Posted February 21, 2008 at 3:26 pm | # | Reply to this masterpiece

    odd. even my tamest comments are being rejected by “insidecbc”. So I’ll repeat one of them here.

    There’s an old saying at Apple: “if you don’t like this re-org, wait for the next one.”

  11. Anonymous
    Posted February 21, 2008 at 6:08 am | # | Reply to this masterpiece

    Okay Hubert, this ridiculous exercise happened on your watch. Here’s how it goes down – it takes two years for anybody to figure out to whom they are to report. Then, after that has been sorted out, the managers have a two year grace period to deflect responsibility for files to the person who would formerly have dealt with it. It will be a festival of avoidance and blame shifting. If, within that painful and costly transition period Harper gets a majority the entire plan will have to be scrapped to deal with a major scaling back of the operation. The CBC is a “content company”? Prove it by shedding managers and hiring a few writers and directors and other creative types who actually make the stuff. Nothing was “streamlined” here, the CBC remains one of the most top heavy institutions in the private or public spheres in Canada. Show me the content Hubert. Show me the content.

  12. Bill Lee
    Posted February 20, 2008 at 5:07 pm | # | Reply to this masterpiece

    Birtism on the part of Stursberg.

    [Stursberg’s] [CBC] denounced by [Rabinovitch]
    …”Turning on [Richard’s] fondness for management consultants, [Rabinovitch] described the CBC as ‘too much bureaucracy, over-bloated policy units and too much spent on expansion in management’.

    The crime writer [Jane Smith ] and a former CBC governor, also joined the attack on the corporation’s ‘managerial ethos’, saying it hampered creativity. She cautioned: ‘Creativity in sound and vision doesn’t flourish in an atmosphere of despotism, coercion and fear.’

    [Rabinovitch] said the CBC’s strategy of creating channels, such as the rolling news service News 24, to compete in the digital age was wrong. ‘The CBC’s response should be not to expand its empire at the licence payers’ expense but to concentrate on its mainstream channels and invest in them.

    ‘Less money should be spent on those areas not directly connected with programming, and there are plenty of them. The money should go on what the licence payer can see and hear.’

    He compared News 24’s A30 million start-up budget to the CBC’s recent loss of sports rights, including [Canadian Football] to [CTV]. ‘The CBC is a national broadcaster. People expect to see and hear the big events. That should be the priority.’

    Perhaps most damagingly for [Richard], [Rabinovitch] rubbished the bi-media policy which has seen radio and television production departments merged to great unrest among CBC staff. He said: ‘I don’t believe in the amalgamation of radio and television. They are not the same. And I fear for the future of radio against the monster of television.’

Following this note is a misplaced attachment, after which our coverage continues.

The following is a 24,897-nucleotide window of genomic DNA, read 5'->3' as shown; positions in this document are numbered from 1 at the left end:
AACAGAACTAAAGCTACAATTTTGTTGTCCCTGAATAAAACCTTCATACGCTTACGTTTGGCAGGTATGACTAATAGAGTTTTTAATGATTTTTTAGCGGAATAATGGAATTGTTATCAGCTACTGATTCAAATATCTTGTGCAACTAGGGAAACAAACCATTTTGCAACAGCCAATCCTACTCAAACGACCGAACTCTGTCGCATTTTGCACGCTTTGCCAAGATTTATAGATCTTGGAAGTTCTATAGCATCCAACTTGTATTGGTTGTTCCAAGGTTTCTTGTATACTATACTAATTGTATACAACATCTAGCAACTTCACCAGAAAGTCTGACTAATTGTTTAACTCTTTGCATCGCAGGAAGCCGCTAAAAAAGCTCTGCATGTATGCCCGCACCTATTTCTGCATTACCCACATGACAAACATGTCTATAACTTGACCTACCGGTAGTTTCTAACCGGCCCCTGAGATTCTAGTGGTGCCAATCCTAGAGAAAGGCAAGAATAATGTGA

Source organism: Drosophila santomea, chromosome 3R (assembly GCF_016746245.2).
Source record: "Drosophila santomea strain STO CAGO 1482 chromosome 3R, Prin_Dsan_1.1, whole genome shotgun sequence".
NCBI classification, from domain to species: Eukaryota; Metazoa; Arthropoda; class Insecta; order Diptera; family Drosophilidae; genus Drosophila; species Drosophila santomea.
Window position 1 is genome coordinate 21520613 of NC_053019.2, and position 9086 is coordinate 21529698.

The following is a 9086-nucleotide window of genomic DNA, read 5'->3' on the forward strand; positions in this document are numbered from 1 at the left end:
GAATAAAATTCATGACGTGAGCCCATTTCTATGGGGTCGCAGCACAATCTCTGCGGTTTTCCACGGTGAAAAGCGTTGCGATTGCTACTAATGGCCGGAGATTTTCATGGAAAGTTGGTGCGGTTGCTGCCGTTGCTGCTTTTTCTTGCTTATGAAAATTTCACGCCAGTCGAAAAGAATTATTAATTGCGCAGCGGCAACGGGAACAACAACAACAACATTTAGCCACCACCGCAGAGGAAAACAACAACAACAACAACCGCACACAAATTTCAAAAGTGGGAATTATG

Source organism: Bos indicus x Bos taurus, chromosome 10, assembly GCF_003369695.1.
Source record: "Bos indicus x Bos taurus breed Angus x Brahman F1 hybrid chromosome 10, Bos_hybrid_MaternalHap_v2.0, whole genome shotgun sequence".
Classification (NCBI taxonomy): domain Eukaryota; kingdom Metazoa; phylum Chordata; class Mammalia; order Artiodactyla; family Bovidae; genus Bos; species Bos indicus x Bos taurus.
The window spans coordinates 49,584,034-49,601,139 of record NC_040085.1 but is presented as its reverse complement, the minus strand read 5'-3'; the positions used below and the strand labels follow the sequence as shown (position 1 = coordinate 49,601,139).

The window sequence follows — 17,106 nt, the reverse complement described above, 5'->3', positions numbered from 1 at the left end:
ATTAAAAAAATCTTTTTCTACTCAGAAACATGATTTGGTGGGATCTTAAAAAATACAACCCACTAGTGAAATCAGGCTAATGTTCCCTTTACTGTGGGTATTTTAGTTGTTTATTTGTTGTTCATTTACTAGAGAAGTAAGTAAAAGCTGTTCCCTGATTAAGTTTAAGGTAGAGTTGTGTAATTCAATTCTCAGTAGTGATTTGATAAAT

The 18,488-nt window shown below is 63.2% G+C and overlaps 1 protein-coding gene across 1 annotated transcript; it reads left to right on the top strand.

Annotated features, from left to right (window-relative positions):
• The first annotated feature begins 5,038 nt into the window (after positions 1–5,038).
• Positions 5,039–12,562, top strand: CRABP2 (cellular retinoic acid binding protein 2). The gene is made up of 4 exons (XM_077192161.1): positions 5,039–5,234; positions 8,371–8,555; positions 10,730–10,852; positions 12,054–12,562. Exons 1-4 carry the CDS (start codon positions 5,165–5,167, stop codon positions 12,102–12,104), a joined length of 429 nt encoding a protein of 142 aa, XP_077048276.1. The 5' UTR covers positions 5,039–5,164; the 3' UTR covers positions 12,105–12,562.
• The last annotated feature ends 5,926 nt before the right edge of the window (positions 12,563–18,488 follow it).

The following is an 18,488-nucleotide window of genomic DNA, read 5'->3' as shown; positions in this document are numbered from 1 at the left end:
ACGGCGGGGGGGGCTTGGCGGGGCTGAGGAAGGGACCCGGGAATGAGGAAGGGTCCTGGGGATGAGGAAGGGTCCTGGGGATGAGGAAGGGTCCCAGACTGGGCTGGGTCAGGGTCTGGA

He continued: ‘The future of the CBC lies in the kind of skills of those programme makers whose budgets are now being dangerously squeezed The future of public service broadcasting in the UK will flourish, as long as the CBC remembers that people and programmes are very much more important than policies and processes.’

    The CBC immediately issued a statement saying: ‘Much has happened in the media world in the three years since [Rabinovitch] left, but the CBC remains single-minded in offering programmes on radio and television which the market alone will not provide.’

    [Rabinovitch] was speaking in a Lords debate on the future of public service broadcasting. Earlier the [Senator Romilly], urged the CBC to concentrate on making high-quality programmes and not to try to emulate commercial channels.

    [MIss Smith] said: ‘I could wish that the CBC today were a happier place in which creative people could work and flourish.’ She spoke of talented executives appointed in a blaze of publicity who suddenly were ‘no longer there’.

    ‘They disappear into a total silence, a silence which is hardly compatible with an organisation dedicated to openness.’

    [Liberal Senator Brown], the film director, highlighted the ‘social purpose’ of public service broadcasting, noting that ‘trash, trivia and sensation’ were cheap, but ‘truth, responsibility, and quality’ cost more.

  13. Anonymous
    Posted February 20, 2008 at 10:41 am | # | Reply to this masterpiece

    Bend over, radio.